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Sextilla

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Which of the following is NOT a meter employed in the poem 'Echo'?

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Spondaic dimeter

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What is the rhyme scheme of the poem 'Echo'?

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ABABCC

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Which of the following is NOT a theme of the poem 'Echo'?

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Marriage

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Which figure of speech is NOT evident in the following line of the poem 'Echo':
As sunlight on a stream

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Apostrophe

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What is personified in the poem 'Echo'?

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Memory

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The form of the poem 'Echo' hails from the poetic tradition of...?

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Spanish poetry

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Which of the following is NOT the mood/tone of the poem 'Echo?

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Argumentative

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What is the tone of the poem 'Memory'?

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Melancholic

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How many stanzas does the poem 'Memory' contain?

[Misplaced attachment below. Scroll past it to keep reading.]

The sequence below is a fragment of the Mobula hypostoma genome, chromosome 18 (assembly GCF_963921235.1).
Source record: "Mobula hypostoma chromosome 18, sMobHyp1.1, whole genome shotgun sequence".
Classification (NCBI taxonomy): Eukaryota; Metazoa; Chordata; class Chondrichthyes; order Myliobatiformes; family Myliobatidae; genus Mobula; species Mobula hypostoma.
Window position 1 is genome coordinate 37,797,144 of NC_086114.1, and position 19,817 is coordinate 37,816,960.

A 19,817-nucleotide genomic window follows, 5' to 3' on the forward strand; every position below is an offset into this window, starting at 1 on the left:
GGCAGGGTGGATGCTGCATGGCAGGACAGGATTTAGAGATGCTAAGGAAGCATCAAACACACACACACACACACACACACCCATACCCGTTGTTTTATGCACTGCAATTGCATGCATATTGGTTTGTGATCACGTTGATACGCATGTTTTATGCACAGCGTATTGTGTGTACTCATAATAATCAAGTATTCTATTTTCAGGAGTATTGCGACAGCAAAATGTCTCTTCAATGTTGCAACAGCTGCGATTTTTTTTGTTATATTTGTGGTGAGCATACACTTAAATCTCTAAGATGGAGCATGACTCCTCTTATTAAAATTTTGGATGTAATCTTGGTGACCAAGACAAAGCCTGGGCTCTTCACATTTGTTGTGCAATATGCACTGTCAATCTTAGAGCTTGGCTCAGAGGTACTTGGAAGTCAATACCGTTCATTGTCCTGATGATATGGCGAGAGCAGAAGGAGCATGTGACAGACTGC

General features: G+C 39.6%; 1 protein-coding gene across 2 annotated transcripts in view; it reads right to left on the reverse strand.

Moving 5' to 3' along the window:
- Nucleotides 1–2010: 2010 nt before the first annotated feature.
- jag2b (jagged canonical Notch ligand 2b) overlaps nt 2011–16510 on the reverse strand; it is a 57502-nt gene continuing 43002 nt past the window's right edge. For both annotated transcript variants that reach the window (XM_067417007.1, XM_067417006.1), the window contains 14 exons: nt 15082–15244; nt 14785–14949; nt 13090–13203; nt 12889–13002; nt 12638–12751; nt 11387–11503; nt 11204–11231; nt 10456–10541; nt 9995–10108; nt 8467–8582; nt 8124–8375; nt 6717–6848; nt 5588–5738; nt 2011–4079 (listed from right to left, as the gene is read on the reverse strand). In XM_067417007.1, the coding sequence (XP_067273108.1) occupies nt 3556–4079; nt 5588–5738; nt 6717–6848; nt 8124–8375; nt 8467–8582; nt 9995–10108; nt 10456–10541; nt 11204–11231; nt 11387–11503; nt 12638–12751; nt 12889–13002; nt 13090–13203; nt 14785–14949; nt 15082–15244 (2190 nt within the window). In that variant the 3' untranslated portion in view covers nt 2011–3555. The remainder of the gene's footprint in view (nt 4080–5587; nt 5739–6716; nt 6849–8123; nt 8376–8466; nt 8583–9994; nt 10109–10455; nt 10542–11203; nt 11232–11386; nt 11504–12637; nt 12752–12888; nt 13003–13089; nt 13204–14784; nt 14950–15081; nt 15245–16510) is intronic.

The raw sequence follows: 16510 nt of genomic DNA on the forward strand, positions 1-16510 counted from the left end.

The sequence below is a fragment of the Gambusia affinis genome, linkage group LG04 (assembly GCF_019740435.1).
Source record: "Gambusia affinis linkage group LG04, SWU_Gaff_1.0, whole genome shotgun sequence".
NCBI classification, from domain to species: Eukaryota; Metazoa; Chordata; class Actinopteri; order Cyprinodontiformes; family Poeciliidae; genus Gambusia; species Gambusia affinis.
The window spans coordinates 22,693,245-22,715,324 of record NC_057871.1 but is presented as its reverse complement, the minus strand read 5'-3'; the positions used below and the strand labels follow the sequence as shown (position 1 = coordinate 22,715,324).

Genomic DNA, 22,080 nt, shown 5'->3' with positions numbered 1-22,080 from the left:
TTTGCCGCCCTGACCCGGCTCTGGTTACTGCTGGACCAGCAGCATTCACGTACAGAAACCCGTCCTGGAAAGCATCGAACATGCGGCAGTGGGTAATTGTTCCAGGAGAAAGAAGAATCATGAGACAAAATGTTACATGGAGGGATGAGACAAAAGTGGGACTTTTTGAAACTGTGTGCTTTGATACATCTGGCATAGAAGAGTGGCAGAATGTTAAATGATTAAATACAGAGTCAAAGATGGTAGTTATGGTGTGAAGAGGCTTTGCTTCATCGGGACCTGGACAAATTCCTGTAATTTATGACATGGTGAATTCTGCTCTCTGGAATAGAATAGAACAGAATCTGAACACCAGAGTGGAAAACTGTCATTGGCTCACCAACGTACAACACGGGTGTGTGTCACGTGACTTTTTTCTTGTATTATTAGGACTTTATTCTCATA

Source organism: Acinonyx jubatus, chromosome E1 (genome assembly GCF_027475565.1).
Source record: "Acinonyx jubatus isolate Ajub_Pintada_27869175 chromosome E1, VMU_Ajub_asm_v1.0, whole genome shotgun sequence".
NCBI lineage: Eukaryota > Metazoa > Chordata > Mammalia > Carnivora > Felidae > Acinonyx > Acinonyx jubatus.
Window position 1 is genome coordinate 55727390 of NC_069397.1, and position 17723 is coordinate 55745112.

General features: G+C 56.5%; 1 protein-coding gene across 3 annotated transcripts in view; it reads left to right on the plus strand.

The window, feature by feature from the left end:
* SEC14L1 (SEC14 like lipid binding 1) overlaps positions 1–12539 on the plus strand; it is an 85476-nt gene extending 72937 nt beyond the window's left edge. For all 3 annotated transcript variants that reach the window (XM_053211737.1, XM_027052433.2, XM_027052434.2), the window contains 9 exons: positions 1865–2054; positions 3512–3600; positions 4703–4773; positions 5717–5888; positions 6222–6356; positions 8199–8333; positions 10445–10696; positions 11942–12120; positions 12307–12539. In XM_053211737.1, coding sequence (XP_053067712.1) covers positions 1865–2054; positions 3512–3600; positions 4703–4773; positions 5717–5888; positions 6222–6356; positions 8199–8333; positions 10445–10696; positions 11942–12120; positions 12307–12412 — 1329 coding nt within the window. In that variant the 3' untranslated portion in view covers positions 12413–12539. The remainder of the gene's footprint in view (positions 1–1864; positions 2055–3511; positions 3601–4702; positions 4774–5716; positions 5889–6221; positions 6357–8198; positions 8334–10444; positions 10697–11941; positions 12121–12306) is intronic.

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9

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What is the tone of the second part of the poem 'Memory'?

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Hopeful

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What is the dominant meter in the poem 'Memory'?

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Iambic pentameter

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Which set of alliteration can be found in the poem 'Memory'?

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Weighted - wanting - word

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What is the overarching theme of the poem 'Memory'?

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Memory and death

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What is the rhyme scheme of the first part of the poem 'Memory'?

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ABAB

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What is the rhyme scheme of the second part of the poem 'Memory'?

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ABBA

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Which of the following symbols can be found in the poem 'Memory'?

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Seasons and change

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Which word is often repeated in the poem 'Memory'?

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Alone